Dr ShweHuLian, FEP graduate & Health & Hope staff
Many families in Chin State are faced with the overwhelming reality of premature death on a regular basis. Poverty, access to medicines and health care services, education and diet are all contributing factors. The devastating consequences of loss are all encompassing and affect every aspect of life.
The Freedom to Education Project (FEP) is an opportunity for young people to see cycles of poverty broken and to make a significant difference to the lives of their families and communities. Dr Shwehulian was an FEP student who studied medicine in the Philippines for seven years. He qualified as a medical doctor in 2017 before completing a post graduate internship year. The following testimony is Shwehulian's story of loss and a life transformed through hope and education:
My name is Shwehulian, I am the youngest of seven children. I now work as a medical doctor for Health & Hope. I grew up in a small village in Chin State. My father was a government trained public health worker and my mother took care of the children and ran the house.
In 2002 my father passed away after suffering an acute asthma attack. We had no access to life saving medication like salbutamol that could have saved him. Two years later, in 2004, one of my older brothers passed away during a mining accident as he tried to earn enough money to feed his family. He was taken to a local hospital, but with limited access to medications, equipment and staff, the hospital was ill-equipped to deal with patients presenting with significant trauma.
The following year, in 2005, my sister became pregnant with her fifth child. It was a normal pregnancy, but she passed away during childbirth. The baby survived and was given to my aunt to look after. That same year, five women from my sisters village died during childbirth.
I decided in that moment that I had to do something. How many more people needed to die for lack of doctors, medicines and adequate health care? I was prepared to do anything, maybe become a health care worker, maybe even a doctor. That was my dream! I decided to study English so that I could go somewhere to study. At 13 years old I spent my school holidays walking across the border into India to sell chickens and buy gasoline for my family. Whilst there, I found a little work cleaning windows or out on the farms and with that money I bought books to study. I had never owned anything in my life, I was so proud of my books.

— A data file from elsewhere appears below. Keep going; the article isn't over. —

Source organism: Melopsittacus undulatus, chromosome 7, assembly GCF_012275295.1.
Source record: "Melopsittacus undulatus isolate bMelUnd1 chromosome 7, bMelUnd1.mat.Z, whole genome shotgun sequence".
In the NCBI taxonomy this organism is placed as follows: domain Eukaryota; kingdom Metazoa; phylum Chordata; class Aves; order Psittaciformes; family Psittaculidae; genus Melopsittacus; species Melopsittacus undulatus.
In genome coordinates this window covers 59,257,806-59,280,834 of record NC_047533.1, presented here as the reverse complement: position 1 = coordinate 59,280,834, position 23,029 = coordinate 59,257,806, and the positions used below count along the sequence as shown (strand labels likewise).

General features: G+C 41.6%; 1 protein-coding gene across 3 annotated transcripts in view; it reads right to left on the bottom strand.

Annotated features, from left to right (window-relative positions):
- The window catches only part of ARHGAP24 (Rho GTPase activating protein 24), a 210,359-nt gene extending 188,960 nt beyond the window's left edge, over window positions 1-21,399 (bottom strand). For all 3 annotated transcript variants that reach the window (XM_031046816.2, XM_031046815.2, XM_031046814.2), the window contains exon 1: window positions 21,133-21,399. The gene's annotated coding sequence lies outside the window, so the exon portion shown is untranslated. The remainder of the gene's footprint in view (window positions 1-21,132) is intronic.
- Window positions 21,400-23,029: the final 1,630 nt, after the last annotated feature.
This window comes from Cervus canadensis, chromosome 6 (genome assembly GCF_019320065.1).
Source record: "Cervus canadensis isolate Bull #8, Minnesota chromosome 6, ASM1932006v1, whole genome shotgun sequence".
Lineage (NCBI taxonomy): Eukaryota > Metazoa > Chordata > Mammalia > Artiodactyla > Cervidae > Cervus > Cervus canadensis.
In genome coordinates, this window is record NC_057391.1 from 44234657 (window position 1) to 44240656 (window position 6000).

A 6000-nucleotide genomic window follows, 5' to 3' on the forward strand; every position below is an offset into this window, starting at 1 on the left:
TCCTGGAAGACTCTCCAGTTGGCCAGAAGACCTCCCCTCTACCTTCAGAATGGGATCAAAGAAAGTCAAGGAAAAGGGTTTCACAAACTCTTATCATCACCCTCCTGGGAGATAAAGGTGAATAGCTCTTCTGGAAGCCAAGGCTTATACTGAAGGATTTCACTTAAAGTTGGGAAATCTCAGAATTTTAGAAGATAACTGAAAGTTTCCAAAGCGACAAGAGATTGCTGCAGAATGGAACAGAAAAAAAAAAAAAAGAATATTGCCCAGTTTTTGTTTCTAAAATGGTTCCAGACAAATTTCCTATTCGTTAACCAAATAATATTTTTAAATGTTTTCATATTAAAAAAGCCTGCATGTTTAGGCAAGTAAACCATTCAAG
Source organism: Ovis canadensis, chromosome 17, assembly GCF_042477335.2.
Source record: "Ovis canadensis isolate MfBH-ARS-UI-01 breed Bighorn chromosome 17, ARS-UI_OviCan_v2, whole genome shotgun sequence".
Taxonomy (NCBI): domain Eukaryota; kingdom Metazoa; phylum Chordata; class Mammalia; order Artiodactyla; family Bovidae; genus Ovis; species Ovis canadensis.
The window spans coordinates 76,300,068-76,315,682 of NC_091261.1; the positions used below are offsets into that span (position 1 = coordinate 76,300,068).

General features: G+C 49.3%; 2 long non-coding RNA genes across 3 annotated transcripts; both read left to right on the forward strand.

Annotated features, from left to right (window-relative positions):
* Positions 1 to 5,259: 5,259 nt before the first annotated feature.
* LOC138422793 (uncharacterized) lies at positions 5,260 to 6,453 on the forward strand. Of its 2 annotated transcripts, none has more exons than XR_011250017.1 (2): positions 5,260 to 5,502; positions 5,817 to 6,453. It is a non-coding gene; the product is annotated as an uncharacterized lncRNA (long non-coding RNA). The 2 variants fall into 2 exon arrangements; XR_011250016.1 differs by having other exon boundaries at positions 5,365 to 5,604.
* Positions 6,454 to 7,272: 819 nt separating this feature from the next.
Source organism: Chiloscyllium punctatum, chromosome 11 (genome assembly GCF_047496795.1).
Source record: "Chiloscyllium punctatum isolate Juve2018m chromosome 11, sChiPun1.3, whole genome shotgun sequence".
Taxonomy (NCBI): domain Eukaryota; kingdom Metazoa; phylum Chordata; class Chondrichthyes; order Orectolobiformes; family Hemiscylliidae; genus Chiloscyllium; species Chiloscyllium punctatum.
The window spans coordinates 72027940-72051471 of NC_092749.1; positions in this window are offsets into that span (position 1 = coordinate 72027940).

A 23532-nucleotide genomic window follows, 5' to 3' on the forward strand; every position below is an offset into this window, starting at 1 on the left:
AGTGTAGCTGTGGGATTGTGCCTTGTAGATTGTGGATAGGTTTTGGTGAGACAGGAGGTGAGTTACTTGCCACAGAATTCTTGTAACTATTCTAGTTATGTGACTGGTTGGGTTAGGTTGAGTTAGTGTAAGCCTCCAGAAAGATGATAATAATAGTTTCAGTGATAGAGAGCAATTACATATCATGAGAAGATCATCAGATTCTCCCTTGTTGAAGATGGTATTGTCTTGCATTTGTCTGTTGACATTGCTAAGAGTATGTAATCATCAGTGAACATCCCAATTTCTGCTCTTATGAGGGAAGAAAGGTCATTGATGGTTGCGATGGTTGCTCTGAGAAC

During one journey I was kidnapped by the local army and for 2 weeks they trained me to become a soldier. I was afraid and cried a lot. Eventually they let me go, but not before they had taken all my chickens and eaten them.
In 2006 my brother suffered an acute asthma attack. The nearest hospital was a few days travel through the mountains and we had to cross a large river. As we crossed the river our boat capsized, and my brother drowned. I couldn’t save him.
This was the turning point for me, I was angry, hurting and I knew I had to do something. I pushed myself through school to achieve the grades I needed to study at college. For years I faced failure after failure, lost faith in myself and wanted to give up. I could not have imagined how low I felt. Despite my situation, Dr Sasa was a constant support for me, he encouraged and challenged me to not give up on my studies.
I still cannot believe now that I am a qualified doctor! I am passionate about improving the health of my community and providing access to medicines and services I never had the privilege of having as I grew up.
This year Health & Hope are supporting 15 students through the FEP. Due to the COVID-19 pandemic, many schools and universities remain closed and online classes have been made available. Health & Hope staff continue to support the FEP students through their studies and are committed to ensuring the students are given every opportunity to reach their potential.
Your support is not only changing the lives of the individual students, but also having a wider-reaching impact on local communities through providing the skills and expertise needed to reach out and sustain our work amongst the most vulnerable in western Myanmar. Thank you!
Dr Shwe Hu Lian running an outreach clinic
Dr Shwe Hu Lian running an outreach clinic
Health & Hope staff-many of whom are FEP graduates